By Linda Hill and Kent Lineback
“I won’t do it,” he said. “I don’t care who they are; I won’t buddy up to people I don’t like and respect just because I want something from them.”
This came from a senior manager at a Fortune 500 company. It was a theme we hear over and over from managers at all levels. They’re reluctant to take part in what they call “political games.” They consider organizational conflict and competition mostly ego-driven, adolescent games. They want disputes settled through data, analysis, and logic, by what’s “right” — not by who knows whom, who owes whom, or who plays golf with whom. To build relationships simply because they want something from other people is, to them, blatant manipulation.
So they withdraw from much organizational give-and-take. Like our senior manager, they deal with others when there’s an issue or problem, but they don’t build productive ongoing relationships except with those few they happen to like personally. Otherwise, they hunker down and focus on their own groups and work.
Are you one of those managers? If so, you’re probably making yourself and your group less effective than you could or should be.
Ask yourself this: Do I have the influence in my organization that I’d like to have, that I think I should have? Do others listen to my point of view? Do disagreements between my group and others get resolved in our favor? Do we get the resources, information, or the time and attention we need and deserve? Are we constantly distracted by outside pressures?
If any of these questions touches a nerve, you may need to rethink how you deal with the political environment that exists in your and every other organization.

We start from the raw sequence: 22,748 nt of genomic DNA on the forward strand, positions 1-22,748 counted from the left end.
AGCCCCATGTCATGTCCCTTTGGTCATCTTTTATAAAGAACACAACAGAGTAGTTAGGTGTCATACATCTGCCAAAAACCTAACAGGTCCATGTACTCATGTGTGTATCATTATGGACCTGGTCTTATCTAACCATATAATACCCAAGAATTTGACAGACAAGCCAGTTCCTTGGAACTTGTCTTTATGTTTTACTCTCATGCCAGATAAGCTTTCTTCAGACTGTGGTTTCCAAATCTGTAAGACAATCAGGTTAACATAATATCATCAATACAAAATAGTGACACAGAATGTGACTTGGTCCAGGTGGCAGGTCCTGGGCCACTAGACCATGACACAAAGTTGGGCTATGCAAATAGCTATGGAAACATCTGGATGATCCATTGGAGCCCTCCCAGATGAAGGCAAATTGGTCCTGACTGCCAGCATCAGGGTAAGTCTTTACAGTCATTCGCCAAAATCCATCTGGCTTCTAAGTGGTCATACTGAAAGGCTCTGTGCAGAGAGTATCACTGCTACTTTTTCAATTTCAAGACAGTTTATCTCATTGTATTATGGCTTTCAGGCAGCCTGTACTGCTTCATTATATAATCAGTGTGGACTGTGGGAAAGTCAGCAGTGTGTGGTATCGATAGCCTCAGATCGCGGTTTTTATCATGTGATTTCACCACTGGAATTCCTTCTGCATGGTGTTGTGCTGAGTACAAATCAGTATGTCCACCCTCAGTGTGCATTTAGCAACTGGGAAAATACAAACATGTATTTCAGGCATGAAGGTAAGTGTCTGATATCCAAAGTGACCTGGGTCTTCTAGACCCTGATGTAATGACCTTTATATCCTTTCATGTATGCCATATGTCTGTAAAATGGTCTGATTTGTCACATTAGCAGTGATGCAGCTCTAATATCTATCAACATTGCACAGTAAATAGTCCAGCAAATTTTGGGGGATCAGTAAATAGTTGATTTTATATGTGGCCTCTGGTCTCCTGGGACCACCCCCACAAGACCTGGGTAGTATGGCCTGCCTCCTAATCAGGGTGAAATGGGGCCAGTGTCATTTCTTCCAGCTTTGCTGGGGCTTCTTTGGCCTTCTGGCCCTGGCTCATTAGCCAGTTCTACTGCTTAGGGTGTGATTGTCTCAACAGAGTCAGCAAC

Much as you might like to avoid them, the best way to deal with political environments is to engage them, to turn toward them. To turn away is to abdicate your responsibilities as a leader and manager. It is to let down yourself, your team, and even the organization as a whole.
Unless you reach out, engage others, and create active, ongoing relationships — relationships you sustain even when there’s no immediate problem — you will lack the ability to exercise influence beyond your group. And even in your own world, your influence will be limited. If you’ve ever worked for a boss who lacked any organizational clout or credibility, you know how frustrating that is.
We’re not saying organizations are benign worlds where everyone wants the best for everyone else. They’re often maelstroms of conflicting goals, divergent interests, and fierce struggles for scarce resources. More often than not, however, the conflict is driven by legitimate business differences. Such conflict may turn personal, if those involved aren’t mature enough to keep it above that plane, but their failure doesn’t mean the fundamental problem isn’t a real one that needs to be worked through actively by all involved.
Of course, there are organizational bullies who do play personal games, pick fights, and try to intimidate others. They define themselves by the interpersonal battles they win, not by the results they’ve accomplished for the organization. They do build ego empires. How do you deal with them? Again, not by withdrawing.
The right approach is not to avoid the politics but to take part in positive ways for good ends. The organizational maelstrom can be dysfunctional and personal, but it need not be. As you actively reach out and create allies and supporters around a common cause, as you jump into the fray, these guidelines can help you exercise influence in political environments without “playing politics”:
Keep your efforts clearly and obviously focused on the ultimate good of the enterprise.
Work with others for mutual advantage, not just your own.
Don’t make disagreements personal or let them become personal. Well-intentioned people can disagree and still respect each other.
Conduct yourself according to a set of standards important to you — honesty, forthrightness, openness, dependability, integrity — no matter what others do.
Build ongoing, productive relationships with everyone you need to do your work, as well as those who need you, not just those you like.
Always remember, these are professional relationships, not personal friendships. You don’t have to like them or they you; you just have to work productively with each other.
To be a force for good judgment and fairness when important decisions are made in your organization, you need to reach out and actively build ties with others. Staying above it all may feel like the moral high road, but it’s just abdication.
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